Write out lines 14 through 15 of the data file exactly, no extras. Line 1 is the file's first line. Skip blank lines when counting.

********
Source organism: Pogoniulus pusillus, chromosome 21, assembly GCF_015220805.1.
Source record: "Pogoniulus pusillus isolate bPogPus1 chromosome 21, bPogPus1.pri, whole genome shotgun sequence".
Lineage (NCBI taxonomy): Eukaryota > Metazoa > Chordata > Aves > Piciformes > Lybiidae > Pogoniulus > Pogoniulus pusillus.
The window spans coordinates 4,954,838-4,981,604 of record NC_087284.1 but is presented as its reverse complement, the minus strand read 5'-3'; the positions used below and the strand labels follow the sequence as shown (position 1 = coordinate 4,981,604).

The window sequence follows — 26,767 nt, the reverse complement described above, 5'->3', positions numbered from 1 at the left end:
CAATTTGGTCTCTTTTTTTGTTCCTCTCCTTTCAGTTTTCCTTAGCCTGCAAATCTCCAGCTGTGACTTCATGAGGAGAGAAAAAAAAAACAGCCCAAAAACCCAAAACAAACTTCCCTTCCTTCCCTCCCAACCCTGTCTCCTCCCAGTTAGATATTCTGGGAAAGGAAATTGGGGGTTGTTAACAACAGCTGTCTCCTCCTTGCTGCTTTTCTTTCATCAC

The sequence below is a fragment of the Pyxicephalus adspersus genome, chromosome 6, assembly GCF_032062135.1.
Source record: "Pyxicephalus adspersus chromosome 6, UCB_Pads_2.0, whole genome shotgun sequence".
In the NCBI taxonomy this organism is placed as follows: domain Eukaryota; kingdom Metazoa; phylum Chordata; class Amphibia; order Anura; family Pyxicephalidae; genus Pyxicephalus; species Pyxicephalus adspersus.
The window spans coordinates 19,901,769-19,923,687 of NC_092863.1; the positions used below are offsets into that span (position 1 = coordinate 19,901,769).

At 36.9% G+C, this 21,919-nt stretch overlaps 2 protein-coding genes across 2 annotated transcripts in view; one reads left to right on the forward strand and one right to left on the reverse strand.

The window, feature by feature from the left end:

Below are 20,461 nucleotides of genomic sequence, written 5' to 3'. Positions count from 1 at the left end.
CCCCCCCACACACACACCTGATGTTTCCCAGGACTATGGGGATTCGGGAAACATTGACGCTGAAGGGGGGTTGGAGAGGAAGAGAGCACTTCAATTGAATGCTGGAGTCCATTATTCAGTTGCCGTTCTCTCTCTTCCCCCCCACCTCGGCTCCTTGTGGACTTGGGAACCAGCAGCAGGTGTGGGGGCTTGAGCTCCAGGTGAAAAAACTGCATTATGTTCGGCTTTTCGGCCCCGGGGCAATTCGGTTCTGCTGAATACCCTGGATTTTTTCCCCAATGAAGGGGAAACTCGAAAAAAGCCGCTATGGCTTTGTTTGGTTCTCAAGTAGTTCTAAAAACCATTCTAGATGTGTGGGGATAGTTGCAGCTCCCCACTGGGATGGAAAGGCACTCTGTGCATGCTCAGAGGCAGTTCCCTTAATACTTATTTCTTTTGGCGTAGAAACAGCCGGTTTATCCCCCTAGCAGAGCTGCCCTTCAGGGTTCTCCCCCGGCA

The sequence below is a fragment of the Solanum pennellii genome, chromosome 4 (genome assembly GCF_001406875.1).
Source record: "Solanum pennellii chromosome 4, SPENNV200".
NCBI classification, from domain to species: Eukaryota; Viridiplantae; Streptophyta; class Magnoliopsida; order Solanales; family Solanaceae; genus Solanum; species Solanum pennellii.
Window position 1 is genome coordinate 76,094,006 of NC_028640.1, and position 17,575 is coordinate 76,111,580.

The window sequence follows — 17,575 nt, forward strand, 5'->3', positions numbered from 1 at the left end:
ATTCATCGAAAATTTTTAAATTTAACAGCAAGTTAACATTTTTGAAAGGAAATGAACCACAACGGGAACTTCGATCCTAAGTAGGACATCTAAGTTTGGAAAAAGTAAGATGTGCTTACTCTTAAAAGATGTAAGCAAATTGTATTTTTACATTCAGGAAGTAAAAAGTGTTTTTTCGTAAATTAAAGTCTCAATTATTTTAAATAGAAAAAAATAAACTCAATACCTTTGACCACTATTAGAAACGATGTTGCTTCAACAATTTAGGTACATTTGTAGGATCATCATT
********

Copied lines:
CCCCCCCACACACACACCTGATGTTTCCCAGGACTATGGGGATTCGGGAAACATTGACGCTGAAGGGGGGTTGGAGAGGAAGAGAGCACTTCAATTGAATGCTGGAGTCCATTATTCAGTTGCCGTTCTCTCTCTTCCCCCCCACCTCGGCTCCTTGTGGACTTGGGAACCAGCAGCAGGTGTGGGGGCTTGAGCTCCAGGTGAAAAAACTGCATTATGTTCGGCTTTTCGGCCCCGGGGCAATTCGGTTCTGCTGAATACCCTGGATTTTTTCCCCAATGAAGGGGAAACTCGAAAAAAGCCGCTATGGCTTTGTTTGGTTCTCAAGTAGTTCTAAAAACCATTCTAGATGTGTGGGGATAGTTGCAGCTCCCCACTGGGATGGAAAGGCACTCTGTGCATGCTCAGAGGCAGTTCCCTTAATACTTATTTCTTTTGGCGTAGAAACAGCCGGTTTATCCCCCTAGCAGAGCTGCCCTTCAGGGTTCTCCCCCGGCA

The sequence below is a fragment of the Solanum pennellii genome, chromosome 4 (genome assembly GCF_001406875.1).